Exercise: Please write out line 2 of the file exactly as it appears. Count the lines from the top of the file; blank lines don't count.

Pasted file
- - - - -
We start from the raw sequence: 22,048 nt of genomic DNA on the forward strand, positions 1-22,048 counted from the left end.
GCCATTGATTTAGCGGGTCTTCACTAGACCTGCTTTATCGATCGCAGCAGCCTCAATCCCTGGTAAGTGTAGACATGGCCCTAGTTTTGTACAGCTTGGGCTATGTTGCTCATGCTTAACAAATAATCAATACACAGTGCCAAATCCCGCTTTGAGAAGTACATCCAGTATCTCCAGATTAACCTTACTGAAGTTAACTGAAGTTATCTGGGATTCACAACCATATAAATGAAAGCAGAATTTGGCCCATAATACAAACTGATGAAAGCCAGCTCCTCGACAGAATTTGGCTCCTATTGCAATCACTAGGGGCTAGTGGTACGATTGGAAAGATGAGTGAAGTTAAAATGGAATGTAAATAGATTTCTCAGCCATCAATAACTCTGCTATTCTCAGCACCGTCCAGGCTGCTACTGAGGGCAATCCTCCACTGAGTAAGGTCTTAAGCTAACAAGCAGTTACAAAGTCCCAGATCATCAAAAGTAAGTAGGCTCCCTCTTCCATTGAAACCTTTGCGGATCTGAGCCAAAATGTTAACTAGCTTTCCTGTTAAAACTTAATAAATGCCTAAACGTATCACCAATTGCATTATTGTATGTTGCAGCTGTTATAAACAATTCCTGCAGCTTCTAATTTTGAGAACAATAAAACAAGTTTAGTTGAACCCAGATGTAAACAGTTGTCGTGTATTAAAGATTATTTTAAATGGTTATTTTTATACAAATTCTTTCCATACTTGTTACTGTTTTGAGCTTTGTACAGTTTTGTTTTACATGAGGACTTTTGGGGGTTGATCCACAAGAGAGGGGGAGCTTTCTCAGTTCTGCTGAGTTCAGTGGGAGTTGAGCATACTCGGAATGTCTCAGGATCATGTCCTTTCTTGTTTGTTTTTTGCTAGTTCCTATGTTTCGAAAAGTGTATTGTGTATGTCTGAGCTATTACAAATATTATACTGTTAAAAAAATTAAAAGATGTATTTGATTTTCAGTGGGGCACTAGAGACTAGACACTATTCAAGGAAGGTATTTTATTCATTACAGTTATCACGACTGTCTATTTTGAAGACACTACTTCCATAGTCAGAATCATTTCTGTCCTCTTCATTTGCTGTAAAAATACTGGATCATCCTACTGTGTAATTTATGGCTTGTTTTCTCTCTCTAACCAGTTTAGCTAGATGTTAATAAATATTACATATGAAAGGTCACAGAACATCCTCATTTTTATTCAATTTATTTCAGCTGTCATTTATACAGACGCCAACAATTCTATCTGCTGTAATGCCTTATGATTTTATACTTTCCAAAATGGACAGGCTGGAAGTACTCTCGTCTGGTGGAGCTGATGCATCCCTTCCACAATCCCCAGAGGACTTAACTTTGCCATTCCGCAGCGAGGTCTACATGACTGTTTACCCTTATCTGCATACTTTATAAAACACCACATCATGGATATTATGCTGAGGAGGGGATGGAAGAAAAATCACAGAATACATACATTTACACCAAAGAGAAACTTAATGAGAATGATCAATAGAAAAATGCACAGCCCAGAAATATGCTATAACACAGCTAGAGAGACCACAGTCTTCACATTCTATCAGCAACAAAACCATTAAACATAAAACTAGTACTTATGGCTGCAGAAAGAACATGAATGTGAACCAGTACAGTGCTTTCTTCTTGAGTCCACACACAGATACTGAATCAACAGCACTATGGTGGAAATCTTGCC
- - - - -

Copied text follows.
GCCATTGATTTAGCGGGTCTTCACTAGACCTGCTTTATCGATCGCAGCAGCCTCAATCCCTGGTAAGTGTAGACATGGCCCTAGTTTTGTACAGCTTGGGCTATGTTGCTCATGCTTAACAAATAATCAATACACAGTGCCAAATCCCGCTTTGAGAAGTACATCCAGTATCTCCAGATTAACCTTACTGAAGTTAACTGAAGTTATCTGGGATTCACAACCATATAAATGAAAGCAGAATTTGGCCCATAATACAAACTGATGAAAGCCAGCTCCTCGACAGAATTTGGCTCCTATTGCAATCACTAGGGGCTAGTGGTACGATTGGAAAGATGAGTGAAGTTAAAATGGAATGTAAATAGATTTCTCAGCCATCAATAACTCTGCTATTCTCAGCACCGTCCAGGCTGCTACTGAGGGCAATCCTCCACTGAGTAAGGTCTTAAGCTAACAAGCAGTTACAAAGTCCCAGATCATCAAAAGTAAGTAGGCTCCCTCTTCCATTGAAACCTTTGCGGATCTGAGCCAAAATGTTAACTAGCTTTCCTGTTAAAACTTAATAAATGCCTAAACGTATCACCAATTGCATTATTGTATGTTGCAGCTGTTATAAACAATTCCTGCAGCTTCTAATTTTGAGAACAATAAAACAAGTTTAGTTGAACCCAGATGTAAACAGTTGTCGTGTATTAAAGATTATTTTAAATGGTTATTTTTATACAAATTCTTTCCATACTTGTTACTGTTTTGAGCTTTGTACAGTTTTGTTTTACATGAGGACTTTTGGGGGTTGATCCACAAGAGAGGGGGAGCTTTCTCAGTTCTGCTGAGTTCAGTGGGAGTTGAGCATACTCGGAATGTCTCAGGATCATGTCCTTTCTTGTTTGTTTTTTGCTAGTTCCTATGTTTCGAAAAGTGTATTGTGTATGTCTGAGCTATTACAAATATTATACTGTTAAAAAAATTAAAAGATGTATTTGATTTTCAGTGGGGCACTAGAGACTAGACACTATTCAAGGAAGGTATTTTATTCATTACAGTTATCACGACTGTCTATTTTGAAGACACTACTTCCATAGTCAGAATCATTTCTGTCCTCTTCATTTGCTGTAAAAATACTGGATCATCCTACTGTGTAATTTATGGCTTGTTTTCTCTCTCTAACCAGTTTAGCTAGATGTTAATAAATATTACATATGAAAGGTCACAGAACATCCTCATTTTTATTCAATTTATTTCAGCTGTCATTTATACAGACGCCAACAATTCTATCTGCTGTAATGCCTTATGATTTTATACTTTCCAAAATGGACAGGCTGGAAGTACTCTCGTCTGGTGGAGCTGATGCATCCCTTCCACAATCCCCAGAGGACTTAACTTTGCCATTCCGCAGCGAGGTCTACATGACTGTTTACCCTTATCTGCATACTTTATAAAACACCACATCATGGATATTATGCTGAGGAGGGGATGGAAGAAAAATCACAGAATACATACATTTACACCAAAGAGAAACTTAATGAGAATGATCAATAGAAAAATGCACAGCCCAGAAATATGCTATAACACAGCTAGAGAGACCACAGTCTTCACATTCTATCAGCAACAAAACCATTAAACATAAAACTAGTACTTATGGCTGCAGAAAGAACATGAATGTGAACCAGTACAGTGCTTTCTTCTTGAGTCCACACACAGATACTGAATCAACAGCACTATGGTGGAAATCTTGCC